Find out more about the campaign here.

A native of Bhagalpur district – Bihar, Shalini Jha believes in equal rights for all genders and wants to work for a gender-equal and just society. In the past she’s had a year-long association as a community leader with Haiyya: Organise for Action’s Health Over Stigma campaign. She’s pursuing a Master’s in Literature with Ambedkar University, Delhi and as an MHM Fellow with YKA, recently launched ‘Project अल्हड़ (Alharh)’.

She says, “Bihar is ranked the lowest in India’s SDG Index 2019 for India. Hygienic and comfortable menstruation is a basic human right and sustainable development cannot be ensured if menstruators are deprived of their basic rights.” Project अल्हड़ (Alharh) aims to create a robust sensitised community in Bhagalpur to collectively spread awareness, break the taboo, debunk myths and initiate fearless conversations around menstruation. The campaign aims to reach at least 6000 adolescent girls from government and private schools in Baghalpur district in 2020.

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A psychologist and co-founder of a mental health NGO called Customize Cognition, Ritika forayed into the space of menstrual health and hygiene, sexual and reproductive healthcare and rights and gender equality as an MHM Fellow with YKA. She says, “The experience of working on MHM/SRHR and gender equality has been an enriching and eye-opening experience. I have learned what’s beneath the surface of the issue, be it awareness, lack of resources or disregard for trans men, who also menstruate.”

The Transmen-ses campaign aims to tackle the issue of silence and disregard for trans men’s menstruation needs, by mobilising gender sensitive health professionals and gender neutral restrooms in Lucknow.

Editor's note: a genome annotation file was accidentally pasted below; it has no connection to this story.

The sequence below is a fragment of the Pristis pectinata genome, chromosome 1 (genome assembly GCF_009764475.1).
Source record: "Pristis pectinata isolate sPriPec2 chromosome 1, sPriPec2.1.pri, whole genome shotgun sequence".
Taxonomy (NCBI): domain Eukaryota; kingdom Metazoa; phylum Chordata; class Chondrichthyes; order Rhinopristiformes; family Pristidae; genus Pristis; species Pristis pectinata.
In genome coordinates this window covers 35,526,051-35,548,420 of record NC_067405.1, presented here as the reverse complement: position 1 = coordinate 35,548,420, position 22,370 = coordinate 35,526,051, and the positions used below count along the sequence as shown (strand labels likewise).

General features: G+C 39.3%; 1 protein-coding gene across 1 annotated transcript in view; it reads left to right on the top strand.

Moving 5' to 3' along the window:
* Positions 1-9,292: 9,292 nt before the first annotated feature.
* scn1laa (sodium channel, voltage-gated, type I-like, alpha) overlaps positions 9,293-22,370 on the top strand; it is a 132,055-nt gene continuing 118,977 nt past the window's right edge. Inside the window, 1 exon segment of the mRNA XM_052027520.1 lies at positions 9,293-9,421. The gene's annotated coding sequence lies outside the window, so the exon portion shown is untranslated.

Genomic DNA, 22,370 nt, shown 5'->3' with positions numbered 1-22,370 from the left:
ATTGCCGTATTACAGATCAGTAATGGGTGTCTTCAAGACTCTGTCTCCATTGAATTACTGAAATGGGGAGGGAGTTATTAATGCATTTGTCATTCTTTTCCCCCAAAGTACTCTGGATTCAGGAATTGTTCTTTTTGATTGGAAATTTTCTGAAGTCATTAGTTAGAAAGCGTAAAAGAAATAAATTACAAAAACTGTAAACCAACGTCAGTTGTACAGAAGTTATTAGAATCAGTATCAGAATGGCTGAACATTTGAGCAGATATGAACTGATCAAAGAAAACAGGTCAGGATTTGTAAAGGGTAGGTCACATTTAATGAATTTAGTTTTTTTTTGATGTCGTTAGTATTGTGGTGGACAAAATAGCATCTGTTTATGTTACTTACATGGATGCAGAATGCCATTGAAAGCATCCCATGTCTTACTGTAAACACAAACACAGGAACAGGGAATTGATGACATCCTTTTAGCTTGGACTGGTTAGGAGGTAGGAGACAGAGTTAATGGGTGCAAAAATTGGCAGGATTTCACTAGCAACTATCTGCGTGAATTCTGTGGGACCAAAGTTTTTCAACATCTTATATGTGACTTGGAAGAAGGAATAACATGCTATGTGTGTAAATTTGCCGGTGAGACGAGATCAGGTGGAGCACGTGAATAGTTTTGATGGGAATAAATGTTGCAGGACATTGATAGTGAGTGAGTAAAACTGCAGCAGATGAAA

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A Computer Science engineer by education, Nitisha started her career in the corporate sector, before realising she wanted to work in the development and social justice space. Since then, she has worked with Teach For India and Care India and is from the founding batch of Indian School of Development Management (ISDM), a one of its kind organisation creating leaders for the development sector through its experiential learning post graduate program.

As a Youth Ki Awaaz Menstrual Health Fellow, Nitisha has started Let’s Talk Period, a campaign to mobilise young people to switch to sustainable period products. She says, “80 lakh women in Delhi use non-biodegradable sanitary products, generate 3000 tonnes of menstrual waste, that takes 500-800 years to decompose; which in turn contributes to the health issues of all menstruators, increased burden of waste management on the city and harmful living environment for all citizens.